Governance and disclosure requirements regarding the executive compensation practices of publicly-traded companies are changing in many countries. During the last several years, the U.S. Securities and Exchange Commission (SEC) has adopted say-on-pay rules requiring a shareholder vote on executive compensation, prescribed independence requirements for board compensation committees and their advisers, required disclosure of the “pay ratio” between the CEO’s compensation and that of the median company employee, and proposed disclosure comparing executive pay to performance. Other countries have taken different approaches to compensation oversight and disclosure. In recognition of those differences, the SEC has traditionally exempted non-U.S. companies with securities trading in the United States—referred to as foreign private issuers or FPIs—from its rules related to executive compensation.

The SEC recently broke from that tradition and proposed to require all companies—U.S. and foreign—that are listed on a U.S. stock exchange to adopt policies requiring the recovery or “clawback” of incentive compensation paid to executives if the financial statements on which the compensation was based are restated. For many FPIs, compliance with the SEC’s clawback rules could create significant problems.

Securities Exchange Act Rule 10D-1, proposed on July 1, would direct U.S. stock exchanges to require each listed company to adopt a compensation recovery policy. The policy would have to provide that, in the event of a restatement to correct a material accounting error, the company will recover all incentive-based compensation executive officers received during the prior three fiscal years that exceeds the amount that the officers would have received under the restatement. A company would be subject to delisting if it failed to adopt or to enforce the recovery policy.

Key features of the proposal include:

  • Current and former executive officers would be subject to the clawback, regardless of responsibility for the error that caused the restatement. “Executive officer” includes the company’s president, principal financial officer, principal accounting officer, any vice-president in charge of a principal business unit, and any other person who performs policy-making functions.
  • Incentive compensation would include payments tied to attaining any measure that is based on the accounting principles used in preparing the financial statements. Incentive compensation would also include compensation based on stock prices or on total shareholder return.
  • A company could decline to pursue recovery if its compensation committee (or a majority of the independent directors) determined, after reasonable attempts to collect, that further recovery efforts would entail undue cost.

An FPI would only be excused from enforcing the clawback if doing so would violate its home country law. To invoke this exception, the company would need to furnish the stock exchange with an opinion of home country legal counsel stating that recovery would violate local law and that the law in question was already in effect prior to the July 2015 publication date of the proposed rule.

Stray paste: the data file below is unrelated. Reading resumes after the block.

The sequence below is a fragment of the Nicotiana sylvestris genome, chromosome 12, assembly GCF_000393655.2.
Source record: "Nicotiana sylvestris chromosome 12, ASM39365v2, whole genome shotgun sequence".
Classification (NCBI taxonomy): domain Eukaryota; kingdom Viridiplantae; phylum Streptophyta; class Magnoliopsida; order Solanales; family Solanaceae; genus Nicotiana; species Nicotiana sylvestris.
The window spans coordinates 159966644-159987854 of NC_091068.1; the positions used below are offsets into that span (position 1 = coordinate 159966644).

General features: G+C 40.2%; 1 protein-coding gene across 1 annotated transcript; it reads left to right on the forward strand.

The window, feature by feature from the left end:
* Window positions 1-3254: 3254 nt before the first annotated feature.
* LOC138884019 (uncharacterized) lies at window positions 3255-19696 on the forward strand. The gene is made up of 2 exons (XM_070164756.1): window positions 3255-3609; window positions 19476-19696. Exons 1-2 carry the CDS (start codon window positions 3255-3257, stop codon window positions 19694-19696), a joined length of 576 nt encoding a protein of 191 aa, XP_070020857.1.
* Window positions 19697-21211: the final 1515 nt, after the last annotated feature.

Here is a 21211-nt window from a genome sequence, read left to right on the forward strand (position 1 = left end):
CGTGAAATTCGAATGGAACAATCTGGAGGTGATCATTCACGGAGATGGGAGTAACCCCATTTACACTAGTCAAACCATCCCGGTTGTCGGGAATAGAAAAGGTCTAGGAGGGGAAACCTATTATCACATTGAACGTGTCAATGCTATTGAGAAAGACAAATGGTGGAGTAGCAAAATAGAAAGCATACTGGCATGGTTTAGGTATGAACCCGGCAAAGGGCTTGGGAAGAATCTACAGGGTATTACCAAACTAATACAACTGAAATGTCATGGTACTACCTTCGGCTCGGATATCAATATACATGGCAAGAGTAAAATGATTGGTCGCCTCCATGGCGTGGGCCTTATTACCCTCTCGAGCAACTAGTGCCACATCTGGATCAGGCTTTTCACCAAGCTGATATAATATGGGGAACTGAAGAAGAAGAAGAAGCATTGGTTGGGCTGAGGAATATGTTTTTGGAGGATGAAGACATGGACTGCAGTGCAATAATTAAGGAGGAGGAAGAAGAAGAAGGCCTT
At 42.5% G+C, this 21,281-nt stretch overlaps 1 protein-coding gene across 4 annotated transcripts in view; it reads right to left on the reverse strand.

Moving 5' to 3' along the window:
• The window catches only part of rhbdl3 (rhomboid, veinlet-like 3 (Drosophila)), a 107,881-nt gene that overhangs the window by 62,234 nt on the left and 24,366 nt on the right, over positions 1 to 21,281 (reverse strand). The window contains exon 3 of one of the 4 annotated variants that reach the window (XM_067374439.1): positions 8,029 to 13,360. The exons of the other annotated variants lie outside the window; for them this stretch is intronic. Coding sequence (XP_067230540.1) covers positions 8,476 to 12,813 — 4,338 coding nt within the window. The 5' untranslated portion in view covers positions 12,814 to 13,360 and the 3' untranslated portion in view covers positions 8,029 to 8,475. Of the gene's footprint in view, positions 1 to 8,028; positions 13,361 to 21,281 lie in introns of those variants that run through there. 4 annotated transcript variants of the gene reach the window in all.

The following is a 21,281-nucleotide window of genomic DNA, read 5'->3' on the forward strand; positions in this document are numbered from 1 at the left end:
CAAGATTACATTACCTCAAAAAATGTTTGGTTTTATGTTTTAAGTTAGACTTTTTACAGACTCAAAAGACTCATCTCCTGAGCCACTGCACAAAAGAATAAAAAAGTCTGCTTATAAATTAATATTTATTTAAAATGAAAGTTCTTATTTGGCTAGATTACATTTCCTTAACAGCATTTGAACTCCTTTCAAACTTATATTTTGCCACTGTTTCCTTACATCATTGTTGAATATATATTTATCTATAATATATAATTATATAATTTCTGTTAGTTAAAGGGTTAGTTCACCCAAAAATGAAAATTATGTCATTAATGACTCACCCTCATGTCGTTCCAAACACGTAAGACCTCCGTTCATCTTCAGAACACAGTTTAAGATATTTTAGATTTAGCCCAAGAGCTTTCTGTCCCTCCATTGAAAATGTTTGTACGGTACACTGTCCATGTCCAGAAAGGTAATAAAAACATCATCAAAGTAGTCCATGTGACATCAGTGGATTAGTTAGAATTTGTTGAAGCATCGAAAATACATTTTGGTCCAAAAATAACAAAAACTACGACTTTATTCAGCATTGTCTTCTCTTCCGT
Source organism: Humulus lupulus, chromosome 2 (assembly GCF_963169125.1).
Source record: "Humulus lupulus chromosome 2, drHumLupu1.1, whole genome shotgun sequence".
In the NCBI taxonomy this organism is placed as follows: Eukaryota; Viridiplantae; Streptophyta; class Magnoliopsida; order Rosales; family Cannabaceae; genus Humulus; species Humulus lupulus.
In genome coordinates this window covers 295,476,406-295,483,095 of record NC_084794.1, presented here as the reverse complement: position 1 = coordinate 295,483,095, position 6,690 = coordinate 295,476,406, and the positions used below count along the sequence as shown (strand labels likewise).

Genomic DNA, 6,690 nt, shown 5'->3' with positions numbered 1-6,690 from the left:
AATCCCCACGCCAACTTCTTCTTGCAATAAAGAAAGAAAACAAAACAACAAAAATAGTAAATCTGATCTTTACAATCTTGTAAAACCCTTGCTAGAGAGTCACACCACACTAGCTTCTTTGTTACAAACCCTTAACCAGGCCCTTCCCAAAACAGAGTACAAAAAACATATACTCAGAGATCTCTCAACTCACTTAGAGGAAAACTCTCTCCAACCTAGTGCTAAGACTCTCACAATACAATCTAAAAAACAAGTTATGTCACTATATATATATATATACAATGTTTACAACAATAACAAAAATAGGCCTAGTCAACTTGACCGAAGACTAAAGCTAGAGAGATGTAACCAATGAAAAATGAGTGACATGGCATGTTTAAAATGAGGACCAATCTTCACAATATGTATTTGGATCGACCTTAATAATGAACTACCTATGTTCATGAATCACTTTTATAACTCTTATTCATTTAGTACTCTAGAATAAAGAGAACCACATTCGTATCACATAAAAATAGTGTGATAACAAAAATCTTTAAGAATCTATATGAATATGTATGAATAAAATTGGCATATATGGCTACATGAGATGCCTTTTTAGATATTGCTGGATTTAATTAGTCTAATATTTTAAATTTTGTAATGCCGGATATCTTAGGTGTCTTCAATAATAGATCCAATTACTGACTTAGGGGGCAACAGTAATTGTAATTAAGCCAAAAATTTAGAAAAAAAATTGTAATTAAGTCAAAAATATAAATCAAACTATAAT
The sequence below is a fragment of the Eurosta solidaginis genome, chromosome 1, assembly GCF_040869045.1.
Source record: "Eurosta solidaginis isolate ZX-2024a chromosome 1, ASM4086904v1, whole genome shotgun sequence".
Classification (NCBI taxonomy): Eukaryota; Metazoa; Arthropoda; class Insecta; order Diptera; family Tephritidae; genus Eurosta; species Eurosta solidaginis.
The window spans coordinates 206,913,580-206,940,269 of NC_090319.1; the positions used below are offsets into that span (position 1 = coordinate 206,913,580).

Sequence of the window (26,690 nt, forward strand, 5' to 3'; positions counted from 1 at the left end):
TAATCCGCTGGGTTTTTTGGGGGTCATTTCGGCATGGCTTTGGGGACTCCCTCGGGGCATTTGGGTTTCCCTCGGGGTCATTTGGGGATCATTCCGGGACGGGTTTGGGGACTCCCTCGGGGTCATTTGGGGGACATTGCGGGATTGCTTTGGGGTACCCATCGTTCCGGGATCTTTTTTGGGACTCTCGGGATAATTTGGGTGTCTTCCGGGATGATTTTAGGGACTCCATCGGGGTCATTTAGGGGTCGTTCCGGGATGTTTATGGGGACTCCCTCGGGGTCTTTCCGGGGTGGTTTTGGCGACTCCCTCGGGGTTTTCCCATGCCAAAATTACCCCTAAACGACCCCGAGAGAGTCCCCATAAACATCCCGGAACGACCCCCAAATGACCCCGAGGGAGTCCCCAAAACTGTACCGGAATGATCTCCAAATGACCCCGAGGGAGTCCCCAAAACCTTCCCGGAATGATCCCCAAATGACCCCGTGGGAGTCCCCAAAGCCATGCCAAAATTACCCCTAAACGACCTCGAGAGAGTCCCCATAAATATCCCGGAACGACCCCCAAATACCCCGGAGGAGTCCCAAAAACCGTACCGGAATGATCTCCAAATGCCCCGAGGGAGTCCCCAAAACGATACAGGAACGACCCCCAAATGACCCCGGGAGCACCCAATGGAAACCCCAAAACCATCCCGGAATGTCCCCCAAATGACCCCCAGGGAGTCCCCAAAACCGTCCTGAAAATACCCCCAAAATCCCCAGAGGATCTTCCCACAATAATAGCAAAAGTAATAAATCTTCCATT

In the release proposing the clawback rule, the SEC raised the possibility of broadly exempting FPIs. In their comments on the proposed rule, foreign companies and their representatives rule urged the SEC to do so. Arguments made in support of an FPI exemption include:

  • Other countries are also developing clawback rules. Unless the proposed rule is changed, many FPIs will be subject to potentially inconsistent clawback regimes.
  • The ability to recover previously paid compensation is problematic under the employment and contract laws of some countries.
  • The home country legal opinion exception ignores collection problems that may arise under “common law” (i.e., law created by courts applying general legal principles). Also, in many cases, clawback collectability will be determined by the law of the country in which the executive resides, rather than by the law of the company’s home country.

Non-U.S. companies that are listed, or considering listing, in the U.S. should be aware of the clawback proposal and follow its progress. It is possible that the SEC will change course and decide to exempt FPIs. If the final rule does apply to FPIs, companies may wish to consider ameliorating its impact by revising executive compensation agreements so that:

  • Incentive compensation is tied to operational measures (which would not be affected by a restatement).
  • Bonuses are paid at the discretion of the board, rather than based on the attainment of targets tied to accounting measures or stock prices.
  • Clawbacks required by U.S. listing requirements are expressly permitted. Such a contractual term may reduce the risk that the company will become embroiled in litigation with its executives if it seeks to enforce a clawback in order to maintain its U.S. listing.